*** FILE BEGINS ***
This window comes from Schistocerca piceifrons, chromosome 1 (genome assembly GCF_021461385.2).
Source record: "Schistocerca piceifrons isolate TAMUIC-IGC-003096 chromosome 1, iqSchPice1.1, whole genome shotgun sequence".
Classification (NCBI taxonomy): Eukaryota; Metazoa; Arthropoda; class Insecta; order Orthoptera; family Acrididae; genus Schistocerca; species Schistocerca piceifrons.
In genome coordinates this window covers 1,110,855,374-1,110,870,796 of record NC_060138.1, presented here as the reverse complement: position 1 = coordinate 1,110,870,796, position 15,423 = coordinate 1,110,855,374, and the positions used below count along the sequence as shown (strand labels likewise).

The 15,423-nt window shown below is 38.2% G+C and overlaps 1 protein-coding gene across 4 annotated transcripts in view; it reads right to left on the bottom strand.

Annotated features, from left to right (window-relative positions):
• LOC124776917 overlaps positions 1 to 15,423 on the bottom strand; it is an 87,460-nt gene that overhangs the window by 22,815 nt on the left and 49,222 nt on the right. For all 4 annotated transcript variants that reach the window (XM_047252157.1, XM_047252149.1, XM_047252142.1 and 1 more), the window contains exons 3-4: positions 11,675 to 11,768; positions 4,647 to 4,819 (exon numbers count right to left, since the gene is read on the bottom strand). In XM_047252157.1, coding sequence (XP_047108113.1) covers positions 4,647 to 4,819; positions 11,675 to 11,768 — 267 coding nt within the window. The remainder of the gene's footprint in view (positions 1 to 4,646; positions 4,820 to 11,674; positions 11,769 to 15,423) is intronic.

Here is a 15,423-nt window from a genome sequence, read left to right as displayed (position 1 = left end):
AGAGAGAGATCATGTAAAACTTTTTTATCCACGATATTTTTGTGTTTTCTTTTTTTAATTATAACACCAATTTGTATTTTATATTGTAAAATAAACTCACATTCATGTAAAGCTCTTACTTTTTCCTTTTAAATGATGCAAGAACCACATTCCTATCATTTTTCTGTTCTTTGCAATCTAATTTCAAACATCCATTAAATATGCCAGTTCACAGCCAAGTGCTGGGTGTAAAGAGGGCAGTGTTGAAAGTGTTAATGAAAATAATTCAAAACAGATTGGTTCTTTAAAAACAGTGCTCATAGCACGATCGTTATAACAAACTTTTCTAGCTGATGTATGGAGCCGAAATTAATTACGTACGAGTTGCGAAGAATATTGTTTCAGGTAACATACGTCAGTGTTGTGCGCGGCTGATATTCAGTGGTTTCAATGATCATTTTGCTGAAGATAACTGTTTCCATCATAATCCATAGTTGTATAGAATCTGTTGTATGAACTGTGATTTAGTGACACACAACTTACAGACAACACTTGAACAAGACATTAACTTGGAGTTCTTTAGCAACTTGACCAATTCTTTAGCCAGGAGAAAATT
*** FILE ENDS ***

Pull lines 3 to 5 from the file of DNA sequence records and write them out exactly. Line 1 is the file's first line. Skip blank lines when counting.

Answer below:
Classification (NCBI taxonomy): Eukaryota; Metazoa; Arthropoda; class Insecta; order Orthoptera; family Acrididae; genus Schistocerca; species Schistocerca piceifrons.
In genome coordinates this window covers 1,110,855,374-1,110,870,796 of record NC_060138.1, presented here as the reverse complement: position 1 = coordinate 1,110,870,796, position 15,423 = coordinate 1,110,855,374, and the positions used below count along the sequence as shown (strand labels likewise).

The 15,423-nt window shown below is 38.2% G+C and overlaps 1 protein-coding gene across 4 annotated transcripts in view; it reads right to left on the bottom strand.